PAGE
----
Incidentally, I would like to take this opportunity to thank the translators and interpreters for their amazing work and excellent service.
I am going to ask my colleagues to use their imagination. I want them to imagine that they are going to attend a meeting in their riding. If 10 anglophones and one francophone attend this meeting, which language will they speak? Chances are it will be English.
However, in Quebec, when 10 francophones and one anglophone attend a meeting, English will be spoken most of the time even if most of the people attending are French. Why is that? I am not going to speculate as to why my fellow Quebeckers automatically react in this way. It may be out of courtesy or the remnants of a not-so-distant era where workers were told to speak English if they wanted to keep their jobs. I am thinking of the infamous and very nasty phrase, “speak white”, which we unfortunately still hear today. I recently read the following on social media: You lost the war. Deal with it. Assimilate. That is a daily occurrence, sadly.
Recognition of the importance of promoting the use of French must come from all sides, including citizens, businesses and also all levels of government.
I now want to dispel certain very persistent myths. A few years ago, we heard it on the streets and now we are reading it on social media. According to the first myth, by introducing this bill, the Bloc Québécois wants to eliminate English culture in Quebec outright because it hates anglophones.
Anglophone culture is not under threat, neither in Quebec nor elsewhere in Canada or America. In fact, it is omnipresent; no efforts need be made to access it. Communicating in French in the workplace will never prevent anglophones from speaking English.
Wanting to protect the French language does not imply hating English. I would like to make an analogy, although a somewhat poor one. Suppose I like lynxes because I find them beautiful. Lynxes are iconic animals of our extraordinary boreal forest, but there are not many of them. In the boreal forest, there are also caribou and moose. If I like lynxes, does that mean I hate caribou and moose and that I wish they would disappear? No. The same goes for my language. I love it, but that does not mean that I want all other languages to disappear from the world.
I will paraphrase the words of Pierre Bourgault. Fighting to protect the French language means fighting to protect all languages from the hegemony of a single one, whichever one it may be.
The second persistent myth is that applying the Charter of the French Language will cause Quebec to turn inward, that it will no longer be able to communicate with the rest of the world and that its economy will collapse.
To demonstrate the irrationality of this myth, did speaking Russian, Spanish, Mandarin, Portuguese or any other language cause those countries to turn inward and cause their economies to collapse? Of course not. In trade relations and at international summits, companies and politicians manage to get by, particularly thanks to interpreters, who do an excellent job.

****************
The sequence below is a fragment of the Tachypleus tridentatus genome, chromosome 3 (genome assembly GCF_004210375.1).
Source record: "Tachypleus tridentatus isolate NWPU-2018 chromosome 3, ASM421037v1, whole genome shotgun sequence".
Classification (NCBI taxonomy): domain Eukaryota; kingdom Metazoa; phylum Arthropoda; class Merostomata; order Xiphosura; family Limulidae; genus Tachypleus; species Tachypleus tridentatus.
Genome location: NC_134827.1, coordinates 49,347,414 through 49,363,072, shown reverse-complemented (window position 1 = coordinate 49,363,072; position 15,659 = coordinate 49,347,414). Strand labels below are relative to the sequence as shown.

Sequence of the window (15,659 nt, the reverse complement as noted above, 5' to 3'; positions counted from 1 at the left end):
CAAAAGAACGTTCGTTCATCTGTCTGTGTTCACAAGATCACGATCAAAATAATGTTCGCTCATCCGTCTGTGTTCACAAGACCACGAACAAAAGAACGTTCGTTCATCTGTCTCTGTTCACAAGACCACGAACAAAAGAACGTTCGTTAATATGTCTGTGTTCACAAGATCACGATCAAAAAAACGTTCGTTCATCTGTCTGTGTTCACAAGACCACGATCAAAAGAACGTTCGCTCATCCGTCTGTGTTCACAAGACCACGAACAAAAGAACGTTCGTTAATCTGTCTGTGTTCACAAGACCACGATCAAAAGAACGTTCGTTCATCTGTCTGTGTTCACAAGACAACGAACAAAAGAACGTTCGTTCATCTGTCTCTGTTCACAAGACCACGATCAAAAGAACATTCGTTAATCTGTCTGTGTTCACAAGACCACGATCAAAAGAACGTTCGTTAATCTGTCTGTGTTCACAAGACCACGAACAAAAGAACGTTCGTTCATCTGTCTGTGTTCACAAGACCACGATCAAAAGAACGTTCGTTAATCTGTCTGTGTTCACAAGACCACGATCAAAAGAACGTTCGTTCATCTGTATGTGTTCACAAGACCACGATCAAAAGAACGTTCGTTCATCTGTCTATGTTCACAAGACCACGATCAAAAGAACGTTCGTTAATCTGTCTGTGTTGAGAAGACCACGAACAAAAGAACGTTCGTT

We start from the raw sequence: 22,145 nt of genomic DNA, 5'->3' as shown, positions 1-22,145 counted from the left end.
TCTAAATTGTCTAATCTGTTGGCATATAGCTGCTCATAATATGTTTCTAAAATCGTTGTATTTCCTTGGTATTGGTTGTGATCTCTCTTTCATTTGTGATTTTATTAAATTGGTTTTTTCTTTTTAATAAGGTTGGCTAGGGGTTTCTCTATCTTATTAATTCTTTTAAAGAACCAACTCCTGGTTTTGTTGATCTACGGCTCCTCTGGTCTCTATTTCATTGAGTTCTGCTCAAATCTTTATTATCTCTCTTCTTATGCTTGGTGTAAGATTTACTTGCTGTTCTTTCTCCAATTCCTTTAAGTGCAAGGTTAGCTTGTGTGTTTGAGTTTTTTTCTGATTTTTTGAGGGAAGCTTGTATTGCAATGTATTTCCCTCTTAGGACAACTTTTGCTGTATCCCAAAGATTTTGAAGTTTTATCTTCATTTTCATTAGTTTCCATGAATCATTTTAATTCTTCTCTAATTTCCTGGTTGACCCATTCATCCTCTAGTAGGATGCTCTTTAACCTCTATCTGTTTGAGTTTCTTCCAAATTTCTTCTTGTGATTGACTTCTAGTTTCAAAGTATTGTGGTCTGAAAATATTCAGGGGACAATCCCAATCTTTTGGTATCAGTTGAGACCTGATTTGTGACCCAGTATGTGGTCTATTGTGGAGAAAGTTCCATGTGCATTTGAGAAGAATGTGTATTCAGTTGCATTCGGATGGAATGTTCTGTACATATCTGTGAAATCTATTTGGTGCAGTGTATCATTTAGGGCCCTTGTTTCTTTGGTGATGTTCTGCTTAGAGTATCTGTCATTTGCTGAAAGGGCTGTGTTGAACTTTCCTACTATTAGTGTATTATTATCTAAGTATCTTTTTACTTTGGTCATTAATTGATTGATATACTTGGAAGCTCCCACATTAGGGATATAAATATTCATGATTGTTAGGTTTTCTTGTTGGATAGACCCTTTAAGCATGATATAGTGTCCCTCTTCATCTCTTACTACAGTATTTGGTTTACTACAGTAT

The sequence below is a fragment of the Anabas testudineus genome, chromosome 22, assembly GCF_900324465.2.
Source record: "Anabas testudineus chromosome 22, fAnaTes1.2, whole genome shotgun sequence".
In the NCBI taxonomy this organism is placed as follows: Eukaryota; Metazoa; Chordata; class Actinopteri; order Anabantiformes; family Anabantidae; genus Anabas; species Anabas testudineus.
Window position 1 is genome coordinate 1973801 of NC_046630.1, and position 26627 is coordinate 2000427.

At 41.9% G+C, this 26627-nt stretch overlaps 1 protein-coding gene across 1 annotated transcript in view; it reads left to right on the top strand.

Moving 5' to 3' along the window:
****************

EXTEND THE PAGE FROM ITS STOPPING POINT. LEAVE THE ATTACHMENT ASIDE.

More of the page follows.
The third myth is that the Bloc Québécois is being selfish and not standing in solidarity with Franco-Canadians and Acadians by demanding that the Charter of the French Language apply to businesses located in Quebec. On the contrary, promoting the French language in Quebec will encourage francophones across Canada to not be afraid to assert their own rights.
The fourth and final myth, at least for today, is that the bill is unconstitutional because Quebec cannot impose French as the official language given that Canada is bilingual.
In fact, the only officially bilingual province is New Brunswick. Quebec is francophone, and all the others are anglophone. The bill is constitutional, and it respects and promotes constitutional standards pertaining to languages. It does not violate the division of powers in our federation. On the contrary, it seeks to take advantage of one of Quebec's assets, its unique status as a francophone province, and benefits will undoubtedly accrue to other Franco-Canadian and Acadian communities.
In a nutshell, Bill C-254 will ensure consistency of word and deed in Quebec and across Canada. The bill officially recognizes the incalculable value of the French language, so it encourages people to feel at ease speaking French. This bill will support interpersonal and intercultural exchange by sending a clear message that Canada endorses the application of the Charter of the French Language to federally regulated businesses. It delivers on statements made by the Prime Minister and the Minister of Official Languages in recent months.
This bill will encourage Quebeckers of all ages, regardless of how many generations their families have lived in Quebec, to feel confident about using Quebec's common language, French, at work.
I would like to leave my colleagues with this thought. When we love someone, we take special care of that person. We build them up, help them through tough times, congratulate them when things go well and celebrate their successes. The same applies to the French language. Taking care of it is like loving someone. French is who we are. It is our culture. Let us take care of it.